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The Dark Invader by Captain von. Rintelen
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The Dark Invader

by Captain von. Rintelen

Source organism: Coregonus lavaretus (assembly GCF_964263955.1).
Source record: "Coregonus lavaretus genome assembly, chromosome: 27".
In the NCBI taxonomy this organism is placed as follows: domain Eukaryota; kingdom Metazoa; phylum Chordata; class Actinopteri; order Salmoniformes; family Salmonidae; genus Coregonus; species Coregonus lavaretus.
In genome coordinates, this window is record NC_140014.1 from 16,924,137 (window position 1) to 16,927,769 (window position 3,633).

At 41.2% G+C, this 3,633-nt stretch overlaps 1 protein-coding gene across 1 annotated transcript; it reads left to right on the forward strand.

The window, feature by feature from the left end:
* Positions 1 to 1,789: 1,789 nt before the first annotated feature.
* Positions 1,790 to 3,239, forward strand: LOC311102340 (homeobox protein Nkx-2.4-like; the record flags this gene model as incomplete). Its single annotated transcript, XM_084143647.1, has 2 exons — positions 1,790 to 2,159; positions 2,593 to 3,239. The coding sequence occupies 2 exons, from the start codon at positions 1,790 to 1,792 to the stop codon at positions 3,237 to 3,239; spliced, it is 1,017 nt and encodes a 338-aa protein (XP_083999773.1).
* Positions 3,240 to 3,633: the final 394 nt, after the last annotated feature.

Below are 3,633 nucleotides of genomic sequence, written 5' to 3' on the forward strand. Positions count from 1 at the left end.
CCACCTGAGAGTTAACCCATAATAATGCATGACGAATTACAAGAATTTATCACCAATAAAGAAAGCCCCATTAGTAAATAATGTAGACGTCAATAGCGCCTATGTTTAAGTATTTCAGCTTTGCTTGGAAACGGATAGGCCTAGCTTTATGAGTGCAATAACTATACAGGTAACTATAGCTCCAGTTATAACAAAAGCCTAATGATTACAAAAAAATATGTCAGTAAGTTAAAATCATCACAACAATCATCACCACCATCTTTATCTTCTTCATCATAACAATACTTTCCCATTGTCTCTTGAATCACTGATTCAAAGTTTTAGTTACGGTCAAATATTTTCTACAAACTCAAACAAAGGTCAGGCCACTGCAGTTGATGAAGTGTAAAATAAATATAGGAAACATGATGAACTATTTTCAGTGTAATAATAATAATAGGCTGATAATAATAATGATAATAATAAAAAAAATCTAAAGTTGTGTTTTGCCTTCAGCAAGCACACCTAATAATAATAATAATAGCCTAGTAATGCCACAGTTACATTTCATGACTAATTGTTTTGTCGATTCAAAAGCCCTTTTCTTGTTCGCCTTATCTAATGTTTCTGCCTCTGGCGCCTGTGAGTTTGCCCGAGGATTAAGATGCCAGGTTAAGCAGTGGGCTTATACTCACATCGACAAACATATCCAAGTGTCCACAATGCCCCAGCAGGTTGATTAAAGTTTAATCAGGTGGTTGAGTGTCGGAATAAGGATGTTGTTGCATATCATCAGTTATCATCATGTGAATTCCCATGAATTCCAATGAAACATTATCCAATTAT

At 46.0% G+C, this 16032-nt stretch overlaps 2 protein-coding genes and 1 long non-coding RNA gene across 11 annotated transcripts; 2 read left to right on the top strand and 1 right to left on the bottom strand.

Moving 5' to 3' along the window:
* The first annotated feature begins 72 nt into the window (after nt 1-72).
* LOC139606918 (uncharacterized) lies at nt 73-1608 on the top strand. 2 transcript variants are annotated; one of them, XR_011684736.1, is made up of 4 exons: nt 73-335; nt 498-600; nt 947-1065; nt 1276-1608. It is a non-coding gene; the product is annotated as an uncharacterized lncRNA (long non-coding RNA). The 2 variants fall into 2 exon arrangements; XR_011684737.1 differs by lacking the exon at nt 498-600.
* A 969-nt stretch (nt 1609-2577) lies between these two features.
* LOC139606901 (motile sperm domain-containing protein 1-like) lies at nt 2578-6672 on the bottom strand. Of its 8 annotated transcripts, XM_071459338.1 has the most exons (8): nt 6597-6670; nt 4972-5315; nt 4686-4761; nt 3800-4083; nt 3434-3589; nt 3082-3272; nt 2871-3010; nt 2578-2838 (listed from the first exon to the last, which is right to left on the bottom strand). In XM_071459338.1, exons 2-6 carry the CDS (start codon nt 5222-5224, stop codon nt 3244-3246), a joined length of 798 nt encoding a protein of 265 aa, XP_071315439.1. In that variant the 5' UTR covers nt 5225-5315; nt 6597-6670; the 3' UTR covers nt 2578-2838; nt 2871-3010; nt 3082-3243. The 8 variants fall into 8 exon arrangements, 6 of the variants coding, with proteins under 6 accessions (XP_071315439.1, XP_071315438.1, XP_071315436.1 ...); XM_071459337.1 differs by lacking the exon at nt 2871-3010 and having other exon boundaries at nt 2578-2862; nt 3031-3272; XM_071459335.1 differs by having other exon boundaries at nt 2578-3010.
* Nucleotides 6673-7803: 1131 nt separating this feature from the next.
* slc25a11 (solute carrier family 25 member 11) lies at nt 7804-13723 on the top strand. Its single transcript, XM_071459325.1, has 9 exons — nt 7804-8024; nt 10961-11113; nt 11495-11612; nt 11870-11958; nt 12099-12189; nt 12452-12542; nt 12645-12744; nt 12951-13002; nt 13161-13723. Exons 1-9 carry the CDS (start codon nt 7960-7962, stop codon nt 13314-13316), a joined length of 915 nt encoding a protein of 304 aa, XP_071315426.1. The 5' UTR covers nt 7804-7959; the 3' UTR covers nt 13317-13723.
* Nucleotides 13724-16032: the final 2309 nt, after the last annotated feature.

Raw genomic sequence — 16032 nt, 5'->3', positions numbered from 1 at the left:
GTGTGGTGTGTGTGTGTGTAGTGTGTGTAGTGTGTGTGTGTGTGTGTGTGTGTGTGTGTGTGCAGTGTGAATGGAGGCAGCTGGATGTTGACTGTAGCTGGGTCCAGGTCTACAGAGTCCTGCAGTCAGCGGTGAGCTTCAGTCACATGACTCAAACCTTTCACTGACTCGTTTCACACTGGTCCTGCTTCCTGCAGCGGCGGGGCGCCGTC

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Men engaged in Intelligence Services during a war divide their particular opponents into two classes. One consists of neutrals who go out of their way to help the enemy for the sake of gain; and for such men we have not much compassion should they fall upon misfortune. They are interfering in great matters with which they are not concerned, in order to make a little money. The other class is made up of men who, abandoning the opportunities of their own careers, go secretly away in the sacred service of their country, play a lone hand, and run the gauntlet of foreign laws. For such we can have nothing but respect while the fight is going on and friendship when it is over. Captain Franz von Rintelen belongs to this latter class. A young naval officer with every likelihood of reaching to high rank, he went abroad in 1915 and only saw his own country again after the lapse of six strenuous and, in part, unhappy years. The history of those years is told in this book. The conversations which he records depend, of course, upon his memory; the main facts we are able to check, and we know them to be exact. The book is written, as one would expect from his record, without the least rancour, and I think I am not trenching upon the province of criticism when I add-with admirable simplicity. It is a record which is more detailed and concerned with endeavours on a vastly wider scale than is usual in such accounts. One cannot, I think, read it without recognising, apart from the magnitude of the things attempted and done, the terrific strain under which he lived; and this gives a moving and human quality to the narrative which sets it a little apart from any other which I have read. Those who are most saturated in spy stories will find much to surprise them in this volume, and they will not be likely to forget the poignant minutes which he spent on the top of an omnibus in London and the way in which those minutes ended. Finally, here is as good an argument against War as a man could find in twenty volumes devoted to that subject alone.… (more)

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